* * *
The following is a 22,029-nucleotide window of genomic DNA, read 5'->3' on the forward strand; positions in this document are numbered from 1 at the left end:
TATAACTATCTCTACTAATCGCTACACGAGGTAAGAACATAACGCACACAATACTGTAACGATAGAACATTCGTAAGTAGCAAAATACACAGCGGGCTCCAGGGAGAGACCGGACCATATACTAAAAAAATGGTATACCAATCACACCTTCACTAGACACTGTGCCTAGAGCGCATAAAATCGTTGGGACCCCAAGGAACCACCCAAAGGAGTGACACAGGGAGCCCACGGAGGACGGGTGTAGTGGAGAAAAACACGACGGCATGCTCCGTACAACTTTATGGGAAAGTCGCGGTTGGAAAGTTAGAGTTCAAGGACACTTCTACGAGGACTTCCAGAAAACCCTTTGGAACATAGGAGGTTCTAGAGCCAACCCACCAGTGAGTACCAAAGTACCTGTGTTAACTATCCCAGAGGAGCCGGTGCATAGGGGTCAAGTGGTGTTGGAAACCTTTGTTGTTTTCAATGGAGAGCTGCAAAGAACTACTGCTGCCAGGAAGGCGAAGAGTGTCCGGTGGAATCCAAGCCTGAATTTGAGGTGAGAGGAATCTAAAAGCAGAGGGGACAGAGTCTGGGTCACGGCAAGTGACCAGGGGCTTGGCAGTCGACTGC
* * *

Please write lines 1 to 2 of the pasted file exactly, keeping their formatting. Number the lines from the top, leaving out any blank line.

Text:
The following is a 22,029-nucleotide window of genomic DNA, read 5'->3' on the forward strand; positions in this document are numbered from 1 at the left end:
TATAACTATCTCTACTAATCGCTACACGAGGTAAGAACATAACGCACACAATACTGTAACGATAGAACATTCGTAAGTAGCAAAATACACAGCGGGCTCCAGGGAGAGACCGGACCATATACTAAAAAAATGGTATACCAATCACACCTTCACTAGACACTGTGCCTAGAGCGCATAAAATCGTTGGGACCCCAAGGAACCACCCAAAGGAGTGACACAGGGAGCCCACGGAGGACGGGTGTAGTGGAGAAAAACACGACGGCATGCTCCGTACAACTTTATGGGAAAGTCGCGGTTGGAAAGTTAGAGTTCAAGGACACTTCTACGAGGACTTCCAGAAAACCCTTTGGAACATAGGAGGTTCTAGAGCCAACCCACCAGTGAGTACCAAAGTACCTGTGTTAACTATCCCAGAGGAGCCGGTGCATAGGGGTCAAGTGGTGTTGGAAACCTTTGTTGTTTTCAATGGAGAGCTGCAAAGAACTACTGCTGCCAGGAAGGCGAAGAGTGTCCGGTGGAATCCAAGCCTGAATTTGAGGTGAGAGGAATCTAAAAGCAGAGGGGACAGAGTCTGGGTCACGGCAAGTGACCAGGGGCTTGGCAGTCGACTGC